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NCJ Number: 76687 Add to Shopping cart Find in a Library
Title: New Illinois Provisions for Defendants Found Not Guilty by Reason of Insanity
Journal: Illinois Bar Journal  Volume:68  Dated:(April 1980)  Pages:528-532
Author(s): R H Loverude
Date Published: 1980
Page Count: 5
Sponsoring Agency: National Institute of Justice/
Rockville, MD 20849
Sale Source: National Institute of Justice/
NCJRS paper reproduction
Box 6000, Dept F
Rockville, MD 20849
United States of America
Language: English
Country: United States of America
Annotation: This article discusses the constitutional issues of Illinois' 1977 law which provides for continuing court jurisdiction over defendants found not guilty by reason of insanity but in need of psychiatric treatment.
Abstract: Under the old Unified Code of Corrections, Illinois courts lost jurisdiction over a person acquitted by reason of insanity after ordering commitment to the Department of Mental Health and Developmental Disabilities. Admission, treatment, and discharge of the defendant were then governed by the Mental Health Code. In response to mental health officials who did not want sole responsibility for determining if a defendant was no longer dangerous, these provisions were amended in August 1977. If the State attorney requests a hearing prior to the release of a defendant or if the defendant petitions for release, a court hearing must be held to determine whether or not the person needs mental treatment. The burden of establishing clear and convincing evidence is on the State when the Attorney General petitions for a hearing but falls on the defendants when they are the petitioners. These standards are substantially different from those accorded other committed mental patients. The U.S. Supreme Court in Baxstrom v. Herold found that prisoners commited to a mental institution at the end of their sentences were denied equal protection because they were deprived of a jury trial permitted under State law to all persons committed. Thus, the Illinois provisions requiring a court review for persons acquitted on insanity pleas and placing the burden of proof on the defendant are in serious constitutional trouble on equal protection grounds. Different standards for release were also condemned by the Supreme Court decision in Jackson v. Indiana which found equal protection violations when the accused was subject to more lenient commitment criteria and more stringent standards of release. The requirement that the defendant petitioning for release prove mental treatment is no longer needed also invokes due process problems, as evidenced in People v. McCullum. Since court rulings have emphasized that States cannot be expected to predict dangerous behavior beyond a reasonable doubt, it seems unfair to place the same burdens of evidence on a committed person. Because psychiatric predictions are often unreliable, mental health professionals may tend to favor continued hospitalization rather than take the chance of predicting a defendant no longer dangerous. Over 60 footnotes are included.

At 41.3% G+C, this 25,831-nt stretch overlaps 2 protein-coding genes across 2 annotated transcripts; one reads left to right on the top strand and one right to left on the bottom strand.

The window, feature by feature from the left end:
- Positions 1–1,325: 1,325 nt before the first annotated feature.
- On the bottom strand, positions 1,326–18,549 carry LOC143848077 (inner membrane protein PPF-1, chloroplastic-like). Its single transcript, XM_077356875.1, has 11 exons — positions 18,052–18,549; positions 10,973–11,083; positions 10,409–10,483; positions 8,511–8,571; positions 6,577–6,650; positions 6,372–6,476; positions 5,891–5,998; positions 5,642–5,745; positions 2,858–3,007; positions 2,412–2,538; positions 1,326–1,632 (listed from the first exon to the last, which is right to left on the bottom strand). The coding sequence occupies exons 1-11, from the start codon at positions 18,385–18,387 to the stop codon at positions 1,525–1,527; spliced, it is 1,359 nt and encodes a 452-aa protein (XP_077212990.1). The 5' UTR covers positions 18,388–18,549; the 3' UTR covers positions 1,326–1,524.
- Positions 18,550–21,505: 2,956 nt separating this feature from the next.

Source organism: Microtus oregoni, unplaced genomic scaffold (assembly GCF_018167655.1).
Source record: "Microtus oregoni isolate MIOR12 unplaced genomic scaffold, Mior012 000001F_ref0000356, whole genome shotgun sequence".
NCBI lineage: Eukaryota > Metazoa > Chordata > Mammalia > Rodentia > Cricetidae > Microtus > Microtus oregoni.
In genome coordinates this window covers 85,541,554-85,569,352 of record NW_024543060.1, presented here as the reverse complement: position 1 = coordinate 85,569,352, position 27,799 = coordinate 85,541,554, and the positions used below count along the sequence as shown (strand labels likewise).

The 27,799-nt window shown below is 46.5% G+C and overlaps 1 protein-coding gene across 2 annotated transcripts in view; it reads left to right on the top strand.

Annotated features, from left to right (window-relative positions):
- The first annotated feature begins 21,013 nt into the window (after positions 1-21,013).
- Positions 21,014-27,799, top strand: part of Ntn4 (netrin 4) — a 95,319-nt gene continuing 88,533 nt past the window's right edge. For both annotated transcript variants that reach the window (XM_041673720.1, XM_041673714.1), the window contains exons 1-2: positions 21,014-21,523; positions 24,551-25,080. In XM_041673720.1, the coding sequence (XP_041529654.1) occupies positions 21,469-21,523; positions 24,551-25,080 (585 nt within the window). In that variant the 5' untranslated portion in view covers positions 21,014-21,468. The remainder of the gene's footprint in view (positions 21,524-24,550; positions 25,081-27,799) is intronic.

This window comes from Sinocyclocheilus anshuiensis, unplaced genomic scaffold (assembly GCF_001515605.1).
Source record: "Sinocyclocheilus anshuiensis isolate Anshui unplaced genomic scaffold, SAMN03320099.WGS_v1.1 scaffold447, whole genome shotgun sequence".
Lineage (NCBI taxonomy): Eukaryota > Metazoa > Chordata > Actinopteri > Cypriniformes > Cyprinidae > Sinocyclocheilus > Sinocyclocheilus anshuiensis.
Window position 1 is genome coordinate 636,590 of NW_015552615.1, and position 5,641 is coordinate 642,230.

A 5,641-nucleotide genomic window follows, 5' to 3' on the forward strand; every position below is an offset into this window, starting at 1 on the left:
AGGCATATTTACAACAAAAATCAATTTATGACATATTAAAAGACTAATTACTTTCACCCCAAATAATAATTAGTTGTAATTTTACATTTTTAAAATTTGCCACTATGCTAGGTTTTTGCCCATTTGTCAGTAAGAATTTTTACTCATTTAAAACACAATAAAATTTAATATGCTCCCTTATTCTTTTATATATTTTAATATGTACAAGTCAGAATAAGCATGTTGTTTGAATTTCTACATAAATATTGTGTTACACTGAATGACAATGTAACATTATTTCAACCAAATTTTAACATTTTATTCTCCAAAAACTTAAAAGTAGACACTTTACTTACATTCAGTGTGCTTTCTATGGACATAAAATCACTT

Index Term(s): Civil commitment; Constitutional Rights/Civil Liberties; Court referrals; Equal Protection; Illinois; Insanity defense; Jurisdiction; Mentally ill offenders; Right to Due Process; State laws
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